Artist spotlight: Corin Howland

Paul Karner

Corin Howland was recently awarded the Hicks Prize in fiction for his short story “My Honest Feelings About You.” The sophomore philosophy major from Madison shared a bit of his life history and his aspirations with The Lawrentian. Here’s a small glimpse into the curious mind of this hopeful writer.
How long have you been writing? And how long have you been writing fiction?
Until I was about 16, I didn’t enjoy writing anything under any circumstances. At that point, I discovered the joys of writing to communicate and to argue a position. Only within the last couple years have I done any fiction writing that I’ve enjoyed. It’s funny how these things sneak up on you.
Why philosophy?
It was leaning toward [East Asian Studies] for a while, but in the end it had to be philosophy. It’s all about words and reality.
What works or authors have been particularly inspiring?
Neil Gaiman has a deft touch with turning the fantastic into reality, and in using folk tales to explain and expand on modern life. Haruki Murakami has a deft touch in turning reality into the fantastic. Between the two of them, I’ve learned that the way you present a story, and the reality you create behind the scenes, can be more important than the story itself. Beyond that, I’ve been inspired by a number of authors who were able to create something big and deep with surprisingly few words. Peter Beagle, Douglas Adams, and Steven Brust all belong on this list. Tolkien does not. Special mention must go to Bill Watterson, author of “Calvin and Hobbes,” as the probable first cause of my love of words, and belief in their power.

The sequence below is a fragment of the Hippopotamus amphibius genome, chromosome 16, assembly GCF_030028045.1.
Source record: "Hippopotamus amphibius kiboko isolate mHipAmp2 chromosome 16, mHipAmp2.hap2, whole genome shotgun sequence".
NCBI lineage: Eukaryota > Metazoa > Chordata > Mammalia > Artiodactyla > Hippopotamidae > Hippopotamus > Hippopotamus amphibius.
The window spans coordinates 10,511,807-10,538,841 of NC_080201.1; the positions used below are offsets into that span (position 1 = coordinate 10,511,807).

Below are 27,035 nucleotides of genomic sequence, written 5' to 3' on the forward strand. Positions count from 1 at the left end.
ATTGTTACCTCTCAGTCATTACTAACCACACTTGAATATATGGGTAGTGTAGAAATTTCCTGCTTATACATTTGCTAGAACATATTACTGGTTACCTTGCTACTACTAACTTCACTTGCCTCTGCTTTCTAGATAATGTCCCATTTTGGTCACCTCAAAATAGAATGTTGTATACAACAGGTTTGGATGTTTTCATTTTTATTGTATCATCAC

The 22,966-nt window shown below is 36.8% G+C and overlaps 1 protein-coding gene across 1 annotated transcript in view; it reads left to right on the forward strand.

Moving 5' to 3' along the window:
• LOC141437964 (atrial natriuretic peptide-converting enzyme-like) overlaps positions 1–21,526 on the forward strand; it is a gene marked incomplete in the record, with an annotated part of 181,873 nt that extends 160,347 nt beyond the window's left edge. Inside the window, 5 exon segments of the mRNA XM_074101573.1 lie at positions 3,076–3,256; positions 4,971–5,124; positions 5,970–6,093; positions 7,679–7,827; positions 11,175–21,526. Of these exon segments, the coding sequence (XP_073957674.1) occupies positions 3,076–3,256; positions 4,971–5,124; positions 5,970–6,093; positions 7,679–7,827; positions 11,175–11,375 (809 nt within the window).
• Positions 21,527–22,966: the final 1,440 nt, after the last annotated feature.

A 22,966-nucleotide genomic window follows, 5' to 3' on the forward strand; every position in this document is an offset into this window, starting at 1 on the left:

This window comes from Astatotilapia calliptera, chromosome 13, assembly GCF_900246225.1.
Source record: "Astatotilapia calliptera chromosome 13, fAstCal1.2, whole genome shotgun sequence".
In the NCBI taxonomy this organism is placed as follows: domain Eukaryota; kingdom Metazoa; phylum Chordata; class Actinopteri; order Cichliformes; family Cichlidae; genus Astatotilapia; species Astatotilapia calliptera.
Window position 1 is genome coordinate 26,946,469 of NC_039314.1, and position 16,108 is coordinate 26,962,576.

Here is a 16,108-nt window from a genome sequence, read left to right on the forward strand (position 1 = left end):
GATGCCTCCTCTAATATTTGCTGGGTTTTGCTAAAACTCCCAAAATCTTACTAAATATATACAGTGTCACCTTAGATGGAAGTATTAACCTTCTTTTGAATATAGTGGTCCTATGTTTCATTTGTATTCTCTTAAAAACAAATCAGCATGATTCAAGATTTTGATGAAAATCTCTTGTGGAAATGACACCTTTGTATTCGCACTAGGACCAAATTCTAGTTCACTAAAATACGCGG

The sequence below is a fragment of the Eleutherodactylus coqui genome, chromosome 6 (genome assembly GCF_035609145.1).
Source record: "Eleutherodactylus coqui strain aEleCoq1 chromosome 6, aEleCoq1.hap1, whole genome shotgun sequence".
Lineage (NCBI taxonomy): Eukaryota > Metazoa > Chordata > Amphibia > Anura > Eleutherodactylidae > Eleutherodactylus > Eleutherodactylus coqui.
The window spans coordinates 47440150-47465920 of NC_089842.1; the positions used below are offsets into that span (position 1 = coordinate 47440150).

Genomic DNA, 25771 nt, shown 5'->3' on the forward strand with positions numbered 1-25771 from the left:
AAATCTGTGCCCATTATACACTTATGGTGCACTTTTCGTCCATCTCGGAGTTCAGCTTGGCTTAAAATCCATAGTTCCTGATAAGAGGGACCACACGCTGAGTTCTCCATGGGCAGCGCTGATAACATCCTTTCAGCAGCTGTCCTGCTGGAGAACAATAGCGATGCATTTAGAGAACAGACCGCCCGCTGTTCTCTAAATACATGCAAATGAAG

Why do you write? Why is it important?
I write because I enjoy it. What better reason could there be?
It’s important that I write because it’s the only thing keeping the moon from crashing into the earth, killing us all.
What are your plans for the future?
I intend to keep writing sporadically whenever I have time. Perhaps some day it will turn into a career, but maybe not. One thing I can say for certain is that I’ll have forty-one more pages written by the end of this term. That was addressed to you, Professor Dintenfass.
What can you say about the prize you’ve been awarded?
All I know is I get to go to the honors banquet and get a $250 prize.
Can you say a little bit about the story?
Um… no. I’d rather have people read it without any preconceptions. It’s going to be available in Tropos [Lawrence’s literary and arts magazine], assuming that publication is ever printed, or interested people are welcome to ask me for a copy.

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